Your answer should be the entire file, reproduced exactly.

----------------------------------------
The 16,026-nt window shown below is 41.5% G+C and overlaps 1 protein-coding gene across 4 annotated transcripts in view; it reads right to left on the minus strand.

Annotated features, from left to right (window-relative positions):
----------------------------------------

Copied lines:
The 16,026-nt window shown below is 41.5% G+C and overlaps 1 protein-coding gene across 4 annotated transcripts in view; it reads right to left on the minus strand.

Annotated features, from left to right (window-relative positions):